Centering and Sport

Center. Breathe. Let it be easy.

Center. Breathe. Let it be easier.

Re-center. Breathe. Notice the Quality of Ease that comes with every breath.

To live a centered life is to bring consciousness and ease to everything you do.

This is the state of being from which Ben and I have attempted to teach ourselves golf. To this point, I consider our experiment to be wildly successful. The improvement that I have seen in both of us is nothing short of amazing. Now at this point, I truly believe that anything can be learned in this manner.

When centered, using a heightened sense of flow, it’s possible to feel the truth of a movement, which lets us learn through observation as well as practice. This is possible because within our nervous system we have something called a mirror neuron. This neuron not only fires when we are doing an action, it also fires when observing someone doing that action. When I watch golf on television, it’s literally like I’m taking a golf lesson with whichever player I happen to be following that day. So as I sat on my couch on Sunday afternoon, centered, watching Billy Hurley III chip in on the 15th hole to secure his first PGA win, my body was literally learning to hit that shot. I bet that I rewound and watched that shot a dozen times. From his address to his leap of joy when he knew it was going to drop, I centered, watched, and learned.

Ben and I observed this ‘mirroring effect’ first hand a couple of weeks ago. We were at Flatirons on the chipping green when a man and a woman walked up on the other side. He wasn’t a pro there, but he was obviously giving her a lesson on chipping. They were in the rough, hitting over the cart path. The ball had to carry about 10 yards before hitting the green, then had to check up within another 10 yards before it rolled off the backside. As he talked and demonstrated the technique, we watched him hit ball after ball, successfully holding the green more than 90% of the time. It was quite an impressive demonstration. As we watched, his student was slowly able to replicate his motions and steadily improved throughout the lesson.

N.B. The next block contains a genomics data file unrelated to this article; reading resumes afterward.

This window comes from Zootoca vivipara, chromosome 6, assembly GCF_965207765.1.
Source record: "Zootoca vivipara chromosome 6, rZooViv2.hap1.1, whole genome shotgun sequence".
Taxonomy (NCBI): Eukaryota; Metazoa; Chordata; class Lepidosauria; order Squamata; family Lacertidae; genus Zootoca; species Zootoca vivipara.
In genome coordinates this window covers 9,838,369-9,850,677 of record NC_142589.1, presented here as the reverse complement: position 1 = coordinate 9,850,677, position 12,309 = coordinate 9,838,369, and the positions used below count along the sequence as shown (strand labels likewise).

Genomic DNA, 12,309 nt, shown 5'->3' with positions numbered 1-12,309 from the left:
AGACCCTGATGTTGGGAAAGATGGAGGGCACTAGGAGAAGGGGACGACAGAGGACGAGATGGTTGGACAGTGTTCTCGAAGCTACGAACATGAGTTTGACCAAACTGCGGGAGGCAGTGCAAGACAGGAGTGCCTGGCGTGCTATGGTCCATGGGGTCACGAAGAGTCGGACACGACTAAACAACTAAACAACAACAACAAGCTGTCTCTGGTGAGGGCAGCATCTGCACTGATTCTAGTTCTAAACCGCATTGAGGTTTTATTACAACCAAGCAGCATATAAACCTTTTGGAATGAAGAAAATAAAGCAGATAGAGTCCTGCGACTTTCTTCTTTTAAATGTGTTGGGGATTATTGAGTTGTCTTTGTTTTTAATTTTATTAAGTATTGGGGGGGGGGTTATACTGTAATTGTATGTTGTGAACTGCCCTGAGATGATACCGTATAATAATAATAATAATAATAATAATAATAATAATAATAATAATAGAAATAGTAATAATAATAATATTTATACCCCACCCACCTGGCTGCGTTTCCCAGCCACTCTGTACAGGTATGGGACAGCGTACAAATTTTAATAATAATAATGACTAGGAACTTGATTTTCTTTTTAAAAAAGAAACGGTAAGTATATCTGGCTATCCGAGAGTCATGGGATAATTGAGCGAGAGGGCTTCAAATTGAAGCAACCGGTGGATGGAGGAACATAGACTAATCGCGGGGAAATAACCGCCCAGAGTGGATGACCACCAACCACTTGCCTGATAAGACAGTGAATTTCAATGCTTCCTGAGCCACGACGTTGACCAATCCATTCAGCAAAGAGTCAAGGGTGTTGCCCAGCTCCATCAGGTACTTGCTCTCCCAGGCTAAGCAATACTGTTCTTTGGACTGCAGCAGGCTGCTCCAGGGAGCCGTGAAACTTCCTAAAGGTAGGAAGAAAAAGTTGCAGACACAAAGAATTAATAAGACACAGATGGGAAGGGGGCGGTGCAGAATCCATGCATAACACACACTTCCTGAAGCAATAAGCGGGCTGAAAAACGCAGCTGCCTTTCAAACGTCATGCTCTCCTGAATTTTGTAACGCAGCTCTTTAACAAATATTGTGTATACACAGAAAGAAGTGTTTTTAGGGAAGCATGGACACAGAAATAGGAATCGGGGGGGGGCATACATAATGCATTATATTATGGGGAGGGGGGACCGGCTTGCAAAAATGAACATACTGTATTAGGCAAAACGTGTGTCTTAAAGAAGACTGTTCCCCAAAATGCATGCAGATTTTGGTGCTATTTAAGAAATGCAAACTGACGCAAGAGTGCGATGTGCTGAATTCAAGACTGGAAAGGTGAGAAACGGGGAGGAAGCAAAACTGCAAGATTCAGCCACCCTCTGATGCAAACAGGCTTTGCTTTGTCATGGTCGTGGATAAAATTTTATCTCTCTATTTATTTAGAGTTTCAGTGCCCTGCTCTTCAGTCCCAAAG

During this demonstration, Ben and I watched as intently as possible without disturbing the flow of the lesson. We talked about his body motions and how he manipulated his club to create enough back spin to hold the green. We both were actively centering and taking in as much information as we could. As soon as they finished the lesson and departed, Ben and I went to try to replicate what we just saw. I can’t say that we performed with the same success rate, but we both hit some really nice shots. More importantly though, we could feel the reasons for our successes and failures. Being able to feel why a shot is successful or not means that we were building neural as well as muscle memory with each shot. Over time, we will be able to hone the skills necessary to be as accurate as our unknown teacher.

Now, anyone can actually learn by paying attention and mirroring a more proficient player. But to do it while centering, brings it to a whole new level. When centered, you're bringing all of your collective resources to bear on the task at hand.

This week, take the time to consciously watch others. Look for the flow or truth in what they are doing or saying. Put aside your thoughts or opinions for the time being, just focus on their state of flow around their actions.